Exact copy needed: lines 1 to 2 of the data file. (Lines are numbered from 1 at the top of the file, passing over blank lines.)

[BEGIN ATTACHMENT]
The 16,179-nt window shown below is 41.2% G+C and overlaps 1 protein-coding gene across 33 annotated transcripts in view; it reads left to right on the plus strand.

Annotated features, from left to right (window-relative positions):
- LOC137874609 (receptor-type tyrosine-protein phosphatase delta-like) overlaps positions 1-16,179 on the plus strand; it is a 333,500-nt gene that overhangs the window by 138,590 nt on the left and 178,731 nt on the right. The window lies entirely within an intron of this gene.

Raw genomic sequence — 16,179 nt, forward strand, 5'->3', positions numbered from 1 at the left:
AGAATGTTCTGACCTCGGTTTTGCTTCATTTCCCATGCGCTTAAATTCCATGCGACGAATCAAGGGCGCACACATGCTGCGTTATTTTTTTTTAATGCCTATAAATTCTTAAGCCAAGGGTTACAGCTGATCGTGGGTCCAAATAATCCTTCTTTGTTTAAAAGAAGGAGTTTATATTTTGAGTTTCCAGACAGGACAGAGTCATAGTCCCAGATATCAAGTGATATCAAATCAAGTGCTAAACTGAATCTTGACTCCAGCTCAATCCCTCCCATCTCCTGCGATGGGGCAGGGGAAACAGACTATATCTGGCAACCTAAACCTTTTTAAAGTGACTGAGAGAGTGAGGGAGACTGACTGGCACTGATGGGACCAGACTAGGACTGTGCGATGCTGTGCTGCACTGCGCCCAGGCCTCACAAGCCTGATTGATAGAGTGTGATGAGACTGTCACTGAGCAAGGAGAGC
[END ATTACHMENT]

The 16,179-nt window shown below is 41.2% G+C and overlaps 1 protein-coding gene across 33 annotated transcripts in view; it reads left to right on the plus strand.

Annotated features, from left to right (window-relative positions):